Residential construction cost per square foot by zip code

Being a homeowner is part of the American dream. For most, that means buying a house when they can afford it. But some prefer a custom home. If you’re one of those people who would like that, you might ask, how much is residential construction cost per square foot by zip code?

The average cost of construction per square foot is $150. There are over 40,000 ZIP codes, so it’s best to use online tools to determine the cost in your area. But there are challenges with using this calculation as it excludes land costs, excavation and basements, and differences in materials.

However, cost per square foot is a good place to start when determining the amount you’ll spend on construction. You’ll realize that custom homes aren’t cheaper when you add the extra costs. But they could be worth it. Here, we discuss the cost of residential construction per square foot.

Average Cost of Residential Construction Per Square Foot

The cost of home construction per square foot in the US is $150. The actual cost varies by location. So, knowing the applicable cost in your zip code could help you determine how much you’ll spend on building a house. But the cost per square foot isn’t always exact when determining the overall construction costs. There are several places where homes might cost more than $200 per square foot, and even the cost of building different homes in the same area might vary due to obvious reasons. But knowing your cost of construction per zip code can be a good place to start.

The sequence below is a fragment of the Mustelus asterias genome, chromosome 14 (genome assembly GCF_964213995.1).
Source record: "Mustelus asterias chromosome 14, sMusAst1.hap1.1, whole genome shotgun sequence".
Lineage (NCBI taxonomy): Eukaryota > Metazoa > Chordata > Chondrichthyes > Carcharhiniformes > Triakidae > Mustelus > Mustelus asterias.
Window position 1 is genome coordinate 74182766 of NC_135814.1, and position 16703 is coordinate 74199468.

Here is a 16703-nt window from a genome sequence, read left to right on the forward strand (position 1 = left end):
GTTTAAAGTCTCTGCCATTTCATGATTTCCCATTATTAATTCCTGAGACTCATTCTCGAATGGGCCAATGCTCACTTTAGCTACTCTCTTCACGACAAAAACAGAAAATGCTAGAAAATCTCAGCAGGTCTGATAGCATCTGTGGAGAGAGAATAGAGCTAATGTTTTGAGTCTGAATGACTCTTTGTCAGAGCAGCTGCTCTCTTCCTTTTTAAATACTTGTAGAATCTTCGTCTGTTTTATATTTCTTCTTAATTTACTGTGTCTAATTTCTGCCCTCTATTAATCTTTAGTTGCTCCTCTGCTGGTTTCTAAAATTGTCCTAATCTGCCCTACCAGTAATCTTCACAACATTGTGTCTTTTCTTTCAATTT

Cost of Construction by State

The number of ZIP codes in the US varies periodically. But there are currently over 40,000 zip codes in the country. Despite the difference in the codes, there may not be so much difference in the cost of construction. Thus, we look at the average cost of construction by the square foot in each state to see the differences:

S/N State Average construction cost per square foot
01 Alabama $113.42
02 Alaska $163.30
03 Arizona $123.05
04 Arkansas $115.03
05 California $165.66
06 Colorado $135.60
07 Connecticut $172.17
08 Delaware $126.03
09 District of Columbia $172.34
10 Florida $129.90
11 Georgia $116.66
12 Hawaii $203.83
13 Idaho $116.08
14 Illinois $132.91
15 Indiana $114.50
16 Iowa $115.07
17 Kansas $113.57
18 Kentucky $119.42
19 Louisiana $118.49
20 Maine $143.31
21 Maryland $157.12
22 Massachusetts $152.94
23 Michigan $113.63
24 Minnesota $123.87
25 Mississippi $113.54
26 Missouri $113.46
27 Montana $122.96
28 Nebraska $110.53
28 Nevada $123.58
30 New Hampshire $143.34
31 New Mexico $123.66
32 New York $165.01
33 North Carolina $117.79
34 North Dakota $118.05
35 Ohio $115.31
36 Oklahoma $110.87
37 Oregon $135.93
38 Pennsylvania $127.15
39 Rhode Island $151.67
40 South Carolina $120.89
41 South Dakota $115.76
42 Tennessee $110.07
43 Texas $112.98
44 Utah $119.57
45 Vermont $148.23
46 Virginia $137.22
47 Washington $127.14
48 West Virginia $115.01
49 Wisconsin $118.87
50 Wyoming $121.48

While the average in every state apart from Hawaii is less than $200, there are some cities in certain states where the cost per square foot could be up to $200. If you want to know the cost per square foot for construction for your zip code, there are online tools that you can use that’ll give you the exact figures.